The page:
Sunday, July 14, 2013

welcomed to the table (a lesson from Ramadan)

Have you ever experienced iftar, breaking the daily fast with friends during Ramadan, the month set aside for Muslims to fast, pray and focus on their families?  That's how we spent Saturday evening, in a park at sunset with hundreds of people, most of whom we didn't know.  The women sat together, babies in our laps and toddlers by our sides, waiting for the sun to dip down low so that we could fill hungry bellies with food, we waited together.  Dates first, fruits and juice, Arabic sweets, then a feast of saffron rice and lamb, a warm plate for hundreds of people.  The food kept coming, there was plenty for all.  I couldn't believe the number of women gathered and seated, a multitude of colours in skin and headscarves born from at least a dozen nations. 

My neighbour, who had invited us, was one of the hosts of the event.  My husband was passed along to a few different male hosts throughout the evening, was even asked if he was Lebanese, he was glad that I beg him not to shave.  My son swapped sides, occasionally joining the men when he wanted to be close to his dad.  The meal was interrupted only by prayer as people lined up, shoulder to shoulder, facing their holy city and whispering words to the God who spoke them into existence.

I was warmed by this community, even in the winter chill.  So many people, though different in culture and covering, even language and creed, still chose to break their fast in the presence of one another.  The women genuinely welcomed me and not just my personality and conversation but my body too was filled up with nourishing food.  My head was uncovered, my children noisy, my understandings of religious practices awkward and still I was welcomed to the table.

In ancient Bedouin hospitality codes, even your enemy should be given food and shelter if needed, for a number of days.  Sharing food and water in a desert climate is an act of vulnerability, a giving of oneself more than what most of the western world would deem necessary.  Having traveled to six Middle Eastern countries I know it's written on their hearts and cities, this way of welcome and surplus and "please, eat some more."  I will never out-give an Arab, and probably not a Muslim from any culture; that is why the surprising friendships in my neighourhood are such a gift, especially for me.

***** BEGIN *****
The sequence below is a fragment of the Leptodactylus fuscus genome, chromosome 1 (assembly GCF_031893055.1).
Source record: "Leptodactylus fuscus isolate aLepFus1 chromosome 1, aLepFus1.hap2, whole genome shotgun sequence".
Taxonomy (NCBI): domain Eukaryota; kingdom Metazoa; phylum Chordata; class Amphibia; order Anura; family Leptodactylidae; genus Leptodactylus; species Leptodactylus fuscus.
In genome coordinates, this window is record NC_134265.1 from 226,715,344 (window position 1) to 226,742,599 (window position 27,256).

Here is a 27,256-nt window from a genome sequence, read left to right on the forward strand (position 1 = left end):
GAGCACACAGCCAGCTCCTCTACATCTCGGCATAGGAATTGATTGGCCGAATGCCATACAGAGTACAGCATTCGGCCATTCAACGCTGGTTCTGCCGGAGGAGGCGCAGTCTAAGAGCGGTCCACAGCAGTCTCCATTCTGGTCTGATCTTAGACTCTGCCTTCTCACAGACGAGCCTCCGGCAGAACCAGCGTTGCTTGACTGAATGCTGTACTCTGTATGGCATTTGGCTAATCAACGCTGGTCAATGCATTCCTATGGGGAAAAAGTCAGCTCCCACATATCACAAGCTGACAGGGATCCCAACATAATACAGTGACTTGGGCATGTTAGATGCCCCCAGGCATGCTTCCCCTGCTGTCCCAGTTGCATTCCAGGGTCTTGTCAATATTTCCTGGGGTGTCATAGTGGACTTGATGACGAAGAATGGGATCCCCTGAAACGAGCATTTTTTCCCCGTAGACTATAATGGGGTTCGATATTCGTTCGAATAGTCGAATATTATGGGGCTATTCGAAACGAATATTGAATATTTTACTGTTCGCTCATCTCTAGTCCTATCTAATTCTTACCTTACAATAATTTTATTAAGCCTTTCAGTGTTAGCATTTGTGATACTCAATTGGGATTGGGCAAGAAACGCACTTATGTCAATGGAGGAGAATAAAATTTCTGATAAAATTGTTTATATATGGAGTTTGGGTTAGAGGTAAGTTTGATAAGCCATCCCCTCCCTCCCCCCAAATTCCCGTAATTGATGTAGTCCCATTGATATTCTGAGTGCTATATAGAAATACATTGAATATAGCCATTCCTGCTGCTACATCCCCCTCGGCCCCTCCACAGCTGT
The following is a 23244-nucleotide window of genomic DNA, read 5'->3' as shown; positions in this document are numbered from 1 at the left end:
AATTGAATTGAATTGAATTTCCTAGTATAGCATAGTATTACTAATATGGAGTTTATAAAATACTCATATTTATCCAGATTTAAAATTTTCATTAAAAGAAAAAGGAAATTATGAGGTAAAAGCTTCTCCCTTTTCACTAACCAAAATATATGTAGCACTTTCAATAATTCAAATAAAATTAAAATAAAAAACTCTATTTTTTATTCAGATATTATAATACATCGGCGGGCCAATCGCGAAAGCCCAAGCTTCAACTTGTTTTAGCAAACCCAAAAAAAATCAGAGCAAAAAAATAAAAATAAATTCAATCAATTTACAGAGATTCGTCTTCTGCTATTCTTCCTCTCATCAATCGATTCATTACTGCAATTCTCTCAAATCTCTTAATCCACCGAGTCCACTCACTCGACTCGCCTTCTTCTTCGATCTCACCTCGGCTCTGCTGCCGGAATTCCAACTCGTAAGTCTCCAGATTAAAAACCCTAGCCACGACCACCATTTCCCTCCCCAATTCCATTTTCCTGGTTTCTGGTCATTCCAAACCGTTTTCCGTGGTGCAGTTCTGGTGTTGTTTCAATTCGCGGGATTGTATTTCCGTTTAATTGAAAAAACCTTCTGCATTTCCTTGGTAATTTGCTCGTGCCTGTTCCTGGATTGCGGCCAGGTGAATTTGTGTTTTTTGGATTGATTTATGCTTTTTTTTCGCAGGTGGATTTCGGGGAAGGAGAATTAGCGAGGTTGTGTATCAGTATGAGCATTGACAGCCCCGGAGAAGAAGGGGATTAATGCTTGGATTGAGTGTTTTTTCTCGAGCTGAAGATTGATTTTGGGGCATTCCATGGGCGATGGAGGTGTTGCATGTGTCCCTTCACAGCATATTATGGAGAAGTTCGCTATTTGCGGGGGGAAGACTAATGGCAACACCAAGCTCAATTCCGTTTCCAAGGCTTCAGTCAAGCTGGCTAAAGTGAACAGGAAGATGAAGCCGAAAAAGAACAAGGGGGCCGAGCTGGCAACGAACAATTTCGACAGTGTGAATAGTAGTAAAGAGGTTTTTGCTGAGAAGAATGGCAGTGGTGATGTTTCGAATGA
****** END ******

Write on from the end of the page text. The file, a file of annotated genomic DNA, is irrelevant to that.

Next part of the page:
Can we come hungry to the table together to let our stomachs remind us our hearts' collective groan?  Can we hunger and thirst for righteousness and justice together, crossing lines of religion and race?  Can we lay down the fear and violence that separates us and instead square ourselves to one another, face to face?  We must learn empathy and understanding on the road to peace, teaching our children that we all belong to God, are all innately bestowed with unsurpassable worth. 

We are all hungry for honest to goodness friendship, for acceptance at the table.  It's important to sit down with people who have experienced life differently than we have.  They might look different than us, might not speak our language well or know how we do things 'round these parts but as we reach out our hands in kindness we will be too busy caring for each other to hurt each other.  We must do this because things need to change.  Do it for Desmond Tutu, or Trayvon Martin, do it for Syria and Iraq or Los Angeles.  Do it because you need a friend and there's someone who needs a friend in you. 

Friendship is the first seeds of justice, a tree that will grow with healing shade for us all. 

“Is not this the kind of fasting I have chosen:
to loose the chains of injustice
    and untie the cords of the yoke,
to set the oppressed free
    and break every yoke?
Is it not to share your food with the hungry
    and to provide the poor wanderer with shelter—
when you see the naked, to clothe them,
    and not to turn away from your own flesh and blood? 
Then your light will break forth like the dawn,
    and your healing will quickly appear;
then your righteousness will go before you,
    and the glory of the Lord will be your rear guard. 
Then you will call, and the Lord will answer;
    you will cry for help, and he will say: Here am I.
“If you do away with the yoke of oppression,
    with the pointing finger and malicious talk,
and if you spend yourselves in behalf of the hungry
    and satisfy the needs of the oppressed,
then your light will rise in the darkness,
    and your night will become like the noonday.
The Lord will guide you always;
    he will satisfy your needs in a sun-scorched land
    and will strengthen your frame.
You will be like a well-watered garden,
    like a spring whose waters never fail.
Your people will rebuild the ancient ruins
    and will raise up the age-old foundations;
you will be called Repairer of Broken Walls,
    Restorer of Streets with Dwellings."

 Isaiah 58 6-12


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